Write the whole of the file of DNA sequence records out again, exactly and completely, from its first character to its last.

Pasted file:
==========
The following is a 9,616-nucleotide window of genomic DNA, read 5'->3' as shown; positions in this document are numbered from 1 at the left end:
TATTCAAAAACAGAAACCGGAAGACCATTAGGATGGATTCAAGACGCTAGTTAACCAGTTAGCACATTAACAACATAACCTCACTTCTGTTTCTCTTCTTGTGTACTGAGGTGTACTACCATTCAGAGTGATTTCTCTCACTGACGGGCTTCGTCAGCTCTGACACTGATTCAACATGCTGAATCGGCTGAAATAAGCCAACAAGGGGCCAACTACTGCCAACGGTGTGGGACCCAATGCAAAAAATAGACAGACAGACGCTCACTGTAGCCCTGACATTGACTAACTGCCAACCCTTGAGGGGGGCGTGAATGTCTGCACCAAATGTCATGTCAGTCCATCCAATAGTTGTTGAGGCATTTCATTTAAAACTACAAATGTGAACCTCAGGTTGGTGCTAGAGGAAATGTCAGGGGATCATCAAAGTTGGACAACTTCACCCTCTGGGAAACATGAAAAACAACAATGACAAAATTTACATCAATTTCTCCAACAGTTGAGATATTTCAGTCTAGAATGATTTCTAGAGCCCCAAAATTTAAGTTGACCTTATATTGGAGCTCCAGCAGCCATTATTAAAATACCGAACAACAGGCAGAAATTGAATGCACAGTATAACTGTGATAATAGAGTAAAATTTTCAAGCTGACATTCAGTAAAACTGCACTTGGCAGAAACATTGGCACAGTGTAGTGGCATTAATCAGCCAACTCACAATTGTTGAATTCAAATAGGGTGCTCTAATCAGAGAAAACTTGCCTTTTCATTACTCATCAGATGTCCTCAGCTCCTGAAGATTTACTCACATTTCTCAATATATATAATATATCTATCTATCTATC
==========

The following is a 9,616-nucleotide window of genomic DNA, read 5'->3' as shown; positions in this document are numbered from 1 at the left end:
TATTCAAAAACAGAAACCGGAAGACCATTAGGATGGATTCAAGACGCTAGTTAACCAGTTAGCACATTAACAACATAACCTCACTTCTGTTTCTCTTCTTGTGTACTGAGGTGTACTACCATTCAGAGTGATTTCTCTCACTGACGGGCTTCGTCAGCTCTGACACTGATTCAACATGCTGAATCGGCTGAAATAAGCCAACAAGGGGCCAACTACTGCCAACGGTGTGGGACCCAATGCAAAAAATAGACAGACAGACGCTCACTGTAGCCCTGACATTGACTAACTGCCAACCCTTGAGGGGGGCGTGAATGTCTGCACCAAATGTCATGTCAGTCCATCCAATAGTTGTTGAGGCATTTCATTTAAAACTACAAATGTGAACCTCAGGTTGGTGCTAGAGGAAATGTCAGGGGATCATCAAAGTTGGACAACTTCACCCTCTGGGAAACATGAAAAACAACAATGACAAAATTTACATCAATTTCTCCAACAGTTGAGATATTTCAGTCTAGAATGATTTCTAGAGCCCCAAAATTTAAGTTGACCTTATATTGGAGCTCCAGCAGCCATTATTAAAATACCGAACAACAGGCAGAAATTGAATGCACAGTATAACTGTGATAATAGAGTAAAATTTTCAAGCTGACATTCAGTAAAACTGCACTTGGCAGAAACATTGGCACAGTGTAGTGGCATTAATCAGCCAACTCACAATTGTTGAATTCAAATAGGGTGCTCTAATCAGAGAAAACTTGCCTTTTCATTACTCATCAGATGTCCTCAGCTCCTGAAGATTTACTCACATTTCTCAATATATATAATATATCTATCTATCTATC